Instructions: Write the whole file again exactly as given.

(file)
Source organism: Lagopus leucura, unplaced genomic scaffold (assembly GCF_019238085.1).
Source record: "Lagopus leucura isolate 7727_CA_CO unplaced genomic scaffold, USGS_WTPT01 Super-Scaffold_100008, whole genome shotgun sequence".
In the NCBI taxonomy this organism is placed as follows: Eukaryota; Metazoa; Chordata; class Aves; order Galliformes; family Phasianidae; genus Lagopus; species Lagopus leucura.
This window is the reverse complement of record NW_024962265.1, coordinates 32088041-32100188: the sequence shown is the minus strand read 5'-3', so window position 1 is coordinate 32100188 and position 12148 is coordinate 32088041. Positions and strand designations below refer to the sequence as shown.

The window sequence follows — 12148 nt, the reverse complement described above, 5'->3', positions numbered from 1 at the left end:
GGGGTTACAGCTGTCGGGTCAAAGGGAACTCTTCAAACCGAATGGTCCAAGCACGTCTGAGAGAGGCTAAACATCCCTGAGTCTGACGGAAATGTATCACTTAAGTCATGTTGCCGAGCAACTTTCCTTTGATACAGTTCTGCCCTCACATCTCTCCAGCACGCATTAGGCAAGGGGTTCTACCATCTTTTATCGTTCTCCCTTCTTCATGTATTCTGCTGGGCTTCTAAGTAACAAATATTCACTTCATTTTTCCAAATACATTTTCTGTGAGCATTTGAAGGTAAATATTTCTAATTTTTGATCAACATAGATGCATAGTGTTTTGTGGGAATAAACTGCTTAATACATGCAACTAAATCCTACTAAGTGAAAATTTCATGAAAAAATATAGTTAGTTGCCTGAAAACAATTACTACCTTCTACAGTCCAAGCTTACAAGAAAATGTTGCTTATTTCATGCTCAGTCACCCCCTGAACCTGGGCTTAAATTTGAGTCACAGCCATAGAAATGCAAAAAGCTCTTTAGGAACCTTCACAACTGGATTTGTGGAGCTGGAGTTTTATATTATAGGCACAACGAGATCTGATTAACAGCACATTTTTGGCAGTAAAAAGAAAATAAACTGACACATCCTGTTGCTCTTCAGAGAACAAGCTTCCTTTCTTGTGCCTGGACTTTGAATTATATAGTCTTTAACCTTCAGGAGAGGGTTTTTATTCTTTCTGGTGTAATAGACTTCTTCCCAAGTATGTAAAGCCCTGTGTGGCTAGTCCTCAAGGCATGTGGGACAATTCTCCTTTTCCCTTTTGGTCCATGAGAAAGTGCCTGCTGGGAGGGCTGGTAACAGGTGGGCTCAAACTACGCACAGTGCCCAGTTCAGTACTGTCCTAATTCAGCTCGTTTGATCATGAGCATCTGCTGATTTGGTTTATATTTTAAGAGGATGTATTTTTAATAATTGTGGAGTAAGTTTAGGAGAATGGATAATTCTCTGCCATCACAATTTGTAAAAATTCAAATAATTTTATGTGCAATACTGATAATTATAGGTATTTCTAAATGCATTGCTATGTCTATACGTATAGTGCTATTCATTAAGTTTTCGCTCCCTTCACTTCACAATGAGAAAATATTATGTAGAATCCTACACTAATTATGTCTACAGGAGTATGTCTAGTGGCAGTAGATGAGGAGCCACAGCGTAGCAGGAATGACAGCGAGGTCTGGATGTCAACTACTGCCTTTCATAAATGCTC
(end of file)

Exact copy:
Source organism: Lagopus leucura, unplaced genomic scaffold (assembly GCF_019238085.1).
Source record: "Lagopus leucura isolate 7727_CA_CO unplaced genomic scaffold, USGS_WTPT01 Super-Scaffold_100008, whole genome shotgun sequence".
In the NCBI taxonomy this organism is placed as follows: Eukaryota; Metazoa; Chordata; class Aves; order Galliformes; family Phasianidae; genus Lagopus; species Lagopus leucura.
This window is the reverse complement of record NW_024962265.1, coordinates 32088041-32100188: the sequence shown is the minus strand read 5'-3', so window position 1 is coordinate 32100188 and position 12148 is coordinate 32088041. Positions and strand designations below refer to the sequence as shown.

The window sequence follows — 12148 nt, the reverse complement described above, 5'->3', positions numbered from 1 at the left end:
GGGGTTACAGCTGTCGGGTCAAAGGGAACTCTTCAAACCGAATGGTCCAAGCACGTCTGAGAGAGGCTAAACATCCCTGAGTCTGACGGAAATGTATCACTTAAGTCATGTTGCCGAGCAACTTTCCTTTGATACAGTTCTGCCCTCACATCTCTCCAGCACGCATTAGGCAAGGGGTTCTACCATCTTTTATCGTTCTCCCTTCTTCATGTATTCTGCTGGGCTTCTAAGTAACAAATATTCACTTCATTTTTCCAAATACATTTTCTGTGAGCATTTGAAGGTAAATATTTCTAATTTTTGATCAACATAGATGCATAGTGTTTTGTGGGAATAAACTGCTTAATACATGCAACTAAATCCTACTAAGTGAAAATTTCATGAAAAAATATAGTTAGTTGCCTGAAAACAATTACTACCTTCTACAGTCCAAGCTTACAAGAAAATGTTGCTTATTTCATGCTCAGTCACCCCCTGAACCTGGGCTTAAATTTGAGTCACAGCCATAGAAATGCAAAAAGCTCTTTAGGAACCTTCACAACTGGATTTGTGGAGCTGGAGTTTTATATTATAGGCACAACGAGATCTGATTAACAGCACATTTTTGGCAGTAAAAAGAAAATAAACTGACACATCCTGTTGCTCTTCAGAGAACAAGCTTCCTTTCTTGTGCCTGGACTTTGAATTATATAGTCTTTAACCTTCAGGAGAGGGTTTTTATTCTTTCTGGTGTAATAGACTTCTTCCCAAGTATGTAAAGCCCTGTGTGGCTAGTCCTCAAGGCATGTGGGACAATTCTCCTTTTCCCTTTTGGTCCATGAGAAAGTGCCTGCTGGGAGGGCTGGTAACAGGTGGGCTCAAACTACGCACAGTGCCCAGTTCAGTACTGTCCTAATTCAGCTCGTTTGATCATGAGCATCTGCTGATTTGGTTTATATTTTAAGAGGATGTATTTTTAATAATTGTGGAGTAAGTTTAGGAGAATGGATAATTCTCTGCCATCACAATTTGTAAAAATTCAAATAATTTTATGTGCAATACTGATAATTATAGGTATTTCTAAATGCATTGCTATGTCTATACGTATAGTGCTATTCATTAAGTTTTCGCTCCCTTCACTTCACAATGAGAAAATATTATGTAGAATCCTACACTAATTATGTCTACAGGAGTATGTCTAGTGGCAGTAGATGAGGAGCCACAGCGTAGCAGGAATGACAGCGAGGTCTGGATGTCAACTACTGCCTTTCATAAATGCTC